Helianthus occidentalis subsp. occidentalis

Synonyms: Helianthus dowellianus M. A. Curtis Helianthus occidentalis var. dowellianus (M. A. Curtis) A. Gray
Treatment appears in FNA Volume 21. Treatment on page 160.

Leaves entire or nearly so, scabrous or hirsute, rough to touch.

Phenology: Flowering late summer–fall.
Habitat: Fields, barrens
Elevation: 10–600+ m



Ark., D.C., Fla., Ga., Ill., Ind., Iowa, Kans., Ky., Md., Mass., Mich., Mo., N.J., N.C., Ohio, Pa., S.C., Tenn., Va., W.Va., Wis.


In its typical form, Helianthus occidentalis is distinctive with its relatively few basal leaves and scapiform stems. Still unresolved is the status of H. dowellianus, which may deserve recognition at some level. These plants have the head morphology of H. occidentalis but have multiple pairs of well-developed cauline leaves. Plants with this morphology are found in the southern Appalachian region from Maryland to Georgia. According to C. B. Heiser et al. (1969), these plants may be hybrids of H. occidentalis and H. atrorubens. Natural hybrids of H. occidentalis with H. mollis have been called H. ×cinereus Torrey & A. Gray. Hybrids of H. occidentalis with other species are known.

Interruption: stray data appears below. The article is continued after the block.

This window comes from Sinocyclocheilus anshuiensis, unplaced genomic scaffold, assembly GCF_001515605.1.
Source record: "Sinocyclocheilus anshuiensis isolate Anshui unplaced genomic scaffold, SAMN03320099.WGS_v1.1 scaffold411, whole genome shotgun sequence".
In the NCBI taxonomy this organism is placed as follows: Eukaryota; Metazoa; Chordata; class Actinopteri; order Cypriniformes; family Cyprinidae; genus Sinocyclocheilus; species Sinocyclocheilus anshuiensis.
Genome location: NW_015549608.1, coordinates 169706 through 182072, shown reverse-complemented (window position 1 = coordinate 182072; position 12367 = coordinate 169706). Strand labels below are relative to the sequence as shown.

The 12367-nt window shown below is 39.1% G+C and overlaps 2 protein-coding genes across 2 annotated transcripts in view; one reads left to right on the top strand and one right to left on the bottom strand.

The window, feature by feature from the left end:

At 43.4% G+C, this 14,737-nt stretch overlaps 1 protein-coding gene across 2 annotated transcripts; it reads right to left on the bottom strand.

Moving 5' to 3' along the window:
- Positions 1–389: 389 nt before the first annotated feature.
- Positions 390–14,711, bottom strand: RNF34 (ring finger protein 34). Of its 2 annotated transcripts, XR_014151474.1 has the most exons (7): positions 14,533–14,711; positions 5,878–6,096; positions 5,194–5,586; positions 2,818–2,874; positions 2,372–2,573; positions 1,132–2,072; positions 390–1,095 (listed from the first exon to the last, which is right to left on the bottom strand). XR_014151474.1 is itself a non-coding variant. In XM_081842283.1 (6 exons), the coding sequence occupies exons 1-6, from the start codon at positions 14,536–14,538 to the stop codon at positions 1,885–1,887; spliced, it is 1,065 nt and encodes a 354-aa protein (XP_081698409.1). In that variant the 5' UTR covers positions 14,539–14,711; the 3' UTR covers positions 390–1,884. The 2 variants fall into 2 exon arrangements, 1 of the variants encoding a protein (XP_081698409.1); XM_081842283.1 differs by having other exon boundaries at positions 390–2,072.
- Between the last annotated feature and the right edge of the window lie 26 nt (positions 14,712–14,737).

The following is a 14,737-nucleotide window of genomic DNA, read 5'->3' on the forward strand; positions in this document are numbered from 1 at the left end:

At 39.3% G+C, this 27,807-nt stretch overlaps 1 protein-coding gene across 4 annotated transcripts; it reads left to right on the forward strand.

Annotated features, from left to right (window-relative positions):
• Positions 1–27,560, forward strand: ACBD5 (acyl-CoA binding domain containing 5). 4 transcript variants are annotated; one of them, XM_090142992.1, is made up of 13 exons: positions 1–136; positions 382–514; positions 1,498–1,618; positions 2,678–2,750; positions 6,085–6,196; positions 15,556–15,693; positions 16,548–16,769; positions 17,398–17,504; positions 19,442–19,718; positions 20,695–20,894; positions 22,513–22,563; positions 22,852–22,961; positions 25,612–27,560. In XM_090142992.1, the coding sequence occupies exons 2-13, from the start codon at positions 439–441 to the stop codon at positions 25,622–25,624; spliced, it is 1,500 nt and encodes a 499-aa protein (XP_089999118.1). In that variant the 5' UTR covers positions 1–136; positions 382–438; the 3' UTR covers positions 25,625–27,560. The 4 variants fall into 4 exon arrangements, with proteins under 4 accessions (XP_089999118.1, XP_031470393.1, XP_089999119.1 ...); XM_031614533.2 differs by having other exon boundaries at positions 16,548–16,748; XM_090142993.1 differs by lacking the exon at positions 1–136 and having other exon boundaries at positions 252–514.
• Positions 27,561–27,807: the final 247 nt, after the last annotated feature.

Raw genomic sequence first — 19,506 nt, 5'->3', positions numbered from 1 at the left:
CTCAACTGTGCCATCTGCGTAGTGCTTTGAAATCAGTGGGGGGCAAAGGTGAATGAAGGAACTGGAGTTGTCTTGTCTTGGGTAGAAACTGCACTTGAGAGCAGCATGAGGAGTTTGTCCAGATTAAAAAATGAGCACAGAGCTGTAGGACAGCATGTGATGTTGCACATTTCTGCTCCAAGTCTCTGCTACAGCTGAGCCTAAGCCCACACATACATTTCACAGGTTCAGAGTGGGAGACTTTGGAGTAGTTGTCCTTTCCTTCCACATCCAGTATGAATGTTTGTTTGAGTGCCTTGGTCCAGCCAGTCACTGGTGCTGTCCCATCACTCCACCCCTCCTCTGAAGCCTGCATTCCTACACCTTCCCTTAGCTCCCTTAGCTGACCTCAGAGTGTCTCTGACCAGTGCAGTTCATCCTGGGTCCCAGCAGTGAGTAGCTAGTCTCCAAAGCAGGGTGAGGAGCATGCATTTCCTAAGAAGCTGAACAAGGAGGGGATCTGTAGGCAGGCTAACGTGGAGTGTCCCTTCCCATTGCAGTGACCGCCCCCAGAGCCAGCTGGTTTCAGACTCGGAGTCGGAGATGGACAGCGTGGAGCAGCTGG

Selected References


Lower Taxa

Edward E. Schilling +
Riddell +
Ark. +, D.C. +, Fla. +, Ga. +, Ill. +, Ind. +, Iowa +, Kans. +, Ky. +, Md. +, Mass. +, Mich. +, Mo. +, N.J. +, N.C. +, Ohio +, Pa. +, S.C. +, Tenn. +, Va. +, W.Va. +  and Wis. +
10–600+ m +
Fields, barrens +
Flowering late summer–fall. +
W. J. Med. Phys. Sci. +
Helianthus dowellianus +  and Helianthus occidentalis var. dowellianus +
Helianthus occidentalis subsp. occidentalis +
Helianthus occidentalis +
subspecies +